“The customer’s perception is your reality.” Kate Zabriskie. In Africa at large customer service is fast outpacing innovation as the differentiating factor and organizations are ready to take up available channels and spend resources to offer the best to their customers. Often, in Kenyan speak, we will hear customers say “Customer care yao ni poa” (Their customer care is good). Does it end there or is there more to this oft-used phrase?Is there a difference between service and experience?
The answer to that question used to be that customer service forms the basis of customer experience. That a customer’s main interaction with a business was a personal exchange, by visiting, speaking to employees, voicing complaints, submitting enquiries or bargaining for price reduction. And that staff have the opportunity to wow the customer by providing a great customer experience.
Recently, however, Bruce Tempkin (2009) described service as an organizational function like sales or marketing, while experience is the perception that customers have of their interactions with an organization across all touch points.
Imagine this scenario – a customer walks into a spic and spanbanking hall during the festive season. There are no customers as most people are on holiday. After waiting six minutes in a cubicle, their patience snaps and they ask the Customer Service Officer to have someone attend to them. A brief moment passes before a teller beckons and exchanges pleasantries before carrying on with his business. No apology surfaces! Wouldn’t one have come in handy and gone a long way in redeeming the situation, given the customer had waited that long at an unmanned till? But……..none comes forth!
The teller returns the customer’s cheque and mumbles inaudibly saying “Kumbe hata huja sign nyuma, ebu sign nyuma” (so you have not even signed at the back, just sign.) The customer complies and gets their money. They then proceed to politely ask for an envelope in English and the teller responds in broken Swahili “hakuna zimeisha labda uchukue hapo customer service.” (We don’t have any left, probably check at customer service.)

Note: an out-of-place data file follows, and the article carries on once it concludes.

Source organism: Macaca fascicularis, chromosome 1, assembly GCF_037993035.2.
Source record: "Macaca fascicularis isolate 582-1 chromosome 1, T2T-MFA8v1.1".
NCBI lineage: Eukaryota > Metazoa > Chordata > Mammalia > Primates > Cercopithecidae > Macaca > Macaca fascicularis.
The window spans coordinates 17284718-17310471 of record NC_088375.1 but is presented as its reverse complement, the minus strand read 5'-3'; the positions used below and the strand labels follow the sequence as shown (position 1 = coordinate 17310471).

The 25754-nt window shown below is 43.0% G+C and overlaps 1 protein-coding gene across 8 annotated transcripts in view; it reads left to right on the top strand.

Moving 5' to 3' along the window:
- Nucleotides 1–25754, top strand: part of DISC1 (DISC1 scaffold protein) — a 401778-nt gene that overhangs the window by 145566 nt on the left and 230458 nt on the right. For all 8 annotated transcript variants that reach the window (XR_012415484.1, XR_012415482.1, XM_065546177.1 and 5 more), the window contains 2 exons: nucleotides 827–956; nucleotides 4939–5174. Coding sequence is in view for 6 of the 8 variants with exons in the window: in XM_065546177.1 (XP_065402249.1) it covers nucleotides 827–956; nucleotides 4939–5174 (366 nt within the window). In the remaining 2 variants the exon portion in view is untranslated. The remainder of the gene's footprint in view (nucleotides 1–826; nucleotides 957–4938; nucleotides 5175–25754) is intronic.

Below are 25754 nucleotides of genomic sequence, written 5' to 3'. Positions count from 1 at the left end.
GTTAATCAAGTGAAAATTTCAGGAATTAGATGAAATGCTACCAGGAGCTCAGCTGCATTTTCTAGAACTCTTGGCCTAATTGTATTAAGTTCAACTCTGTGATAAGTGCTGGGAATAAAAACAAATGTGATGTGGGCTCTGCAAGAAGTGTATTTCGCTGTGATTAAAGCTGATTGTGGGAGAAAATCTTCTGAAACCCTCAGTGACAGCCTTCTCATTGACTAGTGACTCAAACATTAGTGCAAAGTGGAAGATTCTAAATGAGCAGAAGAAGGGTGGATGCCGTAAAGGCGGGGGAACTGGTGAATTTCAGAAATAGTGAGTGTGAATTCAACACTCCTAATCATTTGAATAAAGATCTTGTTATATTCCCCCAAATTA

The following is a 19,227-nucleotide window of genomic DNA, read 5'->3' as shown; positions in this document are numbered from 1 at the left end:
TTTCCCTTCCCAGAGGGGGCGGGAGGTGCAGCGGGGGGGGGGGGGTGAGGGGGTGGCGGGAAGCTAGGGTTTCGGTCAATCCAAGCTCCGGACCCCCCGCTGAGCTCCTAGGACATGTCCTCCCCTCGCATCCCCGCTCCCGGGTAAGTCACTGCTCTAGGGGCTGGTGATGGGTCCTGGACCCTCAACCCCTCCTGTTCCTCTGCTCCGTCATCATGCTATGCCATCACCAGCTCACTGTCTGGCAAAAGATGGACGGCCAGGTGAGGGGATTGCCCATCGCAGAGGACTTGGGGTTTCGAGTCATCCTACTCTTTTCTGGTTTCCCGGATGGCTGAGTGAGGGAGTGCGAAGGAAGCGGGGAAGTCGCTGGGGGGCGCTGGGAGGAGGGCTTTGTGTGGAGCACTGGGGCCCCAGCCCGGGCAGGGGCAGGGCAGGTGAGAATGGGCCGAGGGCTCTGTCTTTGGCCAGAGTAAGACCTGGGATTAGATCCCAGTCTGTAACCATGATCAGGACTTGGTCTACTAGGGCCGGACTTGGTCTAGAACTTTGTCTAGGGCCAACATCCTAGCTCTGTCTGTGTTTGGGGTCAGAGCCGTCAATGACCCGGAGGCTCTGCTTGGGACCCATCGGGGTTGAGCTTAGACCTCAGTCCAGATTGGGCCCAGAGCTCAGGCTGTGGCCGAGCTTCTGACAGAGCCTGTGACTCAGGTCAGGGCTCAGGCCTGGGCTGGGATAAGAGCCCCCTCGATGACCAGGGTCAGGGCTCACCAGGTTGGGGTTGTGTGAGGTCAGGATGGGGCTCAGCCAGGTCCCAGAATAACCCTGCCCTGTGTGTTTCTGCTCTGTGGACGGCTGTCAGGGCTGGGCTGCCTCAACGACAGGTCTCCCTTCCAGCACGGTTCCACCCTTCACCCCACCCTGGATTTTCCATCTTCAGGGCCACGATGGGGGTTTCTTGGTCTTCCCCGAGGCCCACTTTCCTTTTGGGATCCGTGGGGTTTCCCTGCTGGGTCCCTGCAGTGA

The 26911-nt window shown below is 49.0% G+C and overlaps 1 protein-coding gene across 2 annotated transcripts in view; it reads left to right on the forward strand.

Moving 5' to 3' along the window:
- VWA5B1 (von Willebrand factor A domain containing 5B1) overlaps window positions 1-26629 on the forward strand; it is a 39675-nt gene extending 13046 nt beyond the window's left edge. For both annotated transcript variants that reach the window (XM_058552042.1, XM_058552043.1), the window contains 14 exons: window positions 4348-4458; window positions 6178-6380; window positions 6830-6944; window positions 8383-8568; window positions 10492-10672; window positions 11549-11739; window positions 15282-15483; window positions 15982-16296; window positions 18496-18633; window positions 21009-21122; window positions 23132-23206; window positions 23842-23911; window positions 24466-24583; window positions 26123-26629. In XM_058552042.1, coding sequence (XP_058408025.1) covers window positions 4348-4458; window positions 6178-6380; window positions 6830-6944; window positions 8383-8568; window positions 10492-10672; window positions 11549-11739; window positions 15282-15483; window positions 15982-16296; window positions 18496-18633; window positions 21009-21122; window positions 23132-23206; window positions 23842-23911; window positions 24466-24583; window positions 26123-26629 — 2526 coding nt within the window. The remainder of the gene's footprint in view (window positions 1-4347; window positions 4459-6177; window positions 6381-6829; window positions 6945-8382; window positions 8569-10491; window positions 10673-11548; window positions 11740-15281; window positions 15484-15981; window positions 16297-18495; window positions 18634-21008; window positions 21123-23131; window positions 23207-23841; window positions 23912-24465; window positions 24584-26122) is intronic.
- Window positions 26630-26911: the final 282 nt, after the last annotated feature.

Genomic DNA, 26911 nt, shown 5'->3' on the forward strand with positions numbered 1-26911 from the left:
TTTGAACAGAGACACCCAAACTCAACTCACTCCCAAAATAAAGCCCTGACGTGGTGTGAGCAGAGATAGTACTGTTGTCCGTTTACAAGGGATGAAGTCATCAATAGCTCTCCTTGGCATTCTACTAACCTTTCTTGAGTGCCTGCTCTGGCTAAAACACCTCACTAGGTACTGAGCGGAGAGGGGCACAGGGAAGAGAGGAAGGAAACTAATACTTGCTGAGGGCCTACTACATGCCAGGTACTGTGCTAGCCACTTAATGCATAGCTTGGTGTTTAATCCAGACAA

The customer marvels at the attitude the teller exhibited. The long wait…….. The teller’s communication………… The broken Swahili…………
Wouldn’t this service leave a bad taste in the customer’s mouth? Was the service provider perhaps doing the customer a favour? Heck, the customer has given them business!
The same customer enroute to another bank to wire the money elsewhere animatedly goes over their experience in an internal dialogue, keen to see if the same standards will be replicated. Here the teller sits silent in the cubicle. With no word, just a blank stare, quickly grabs the deposit slip and money, and counts the notes by hand… hundreds of thousands by hand. The customer wondershow long it would take to finish.
The invention of note counters, intelligent enough to detect fake notes to make the banking experience easier, crosses their mind. Halfway, the teller’s mobile phone rings and they leave the cubicle. Two minutes later they return and start recounting owing to the disruption, and resignedly finally run the money through the note counter. With the same blank stare, they pass the deposit slip and say “sign, give me the copy and keep the original”. The customer leaves, equally speechless. The same story.Theteller’s silence……The disruptive phone call….. The blank stare………
Whilst taking into consideration that not all financial institutions serve customers this way, in these two instances, the tellers thought they had done their job. No initiative towards making even the most basic attempt at connecting with the customer. Service was delivered but the experiences were horrible.
We often have very neat premises, great products, manpower, surplus budgets to put up ads and do a lot of Corporate Social Investment (CSI) to show that we’re in constant touch with our target market. All these albeit not bad, make no business sense when the customer is not appreciated and the touch points not customer centric.
To accomplish this here’s a guide to giving your customers an experience and not just a service.
Carol Kigome, Customer Service Manager
Gulf African Bank.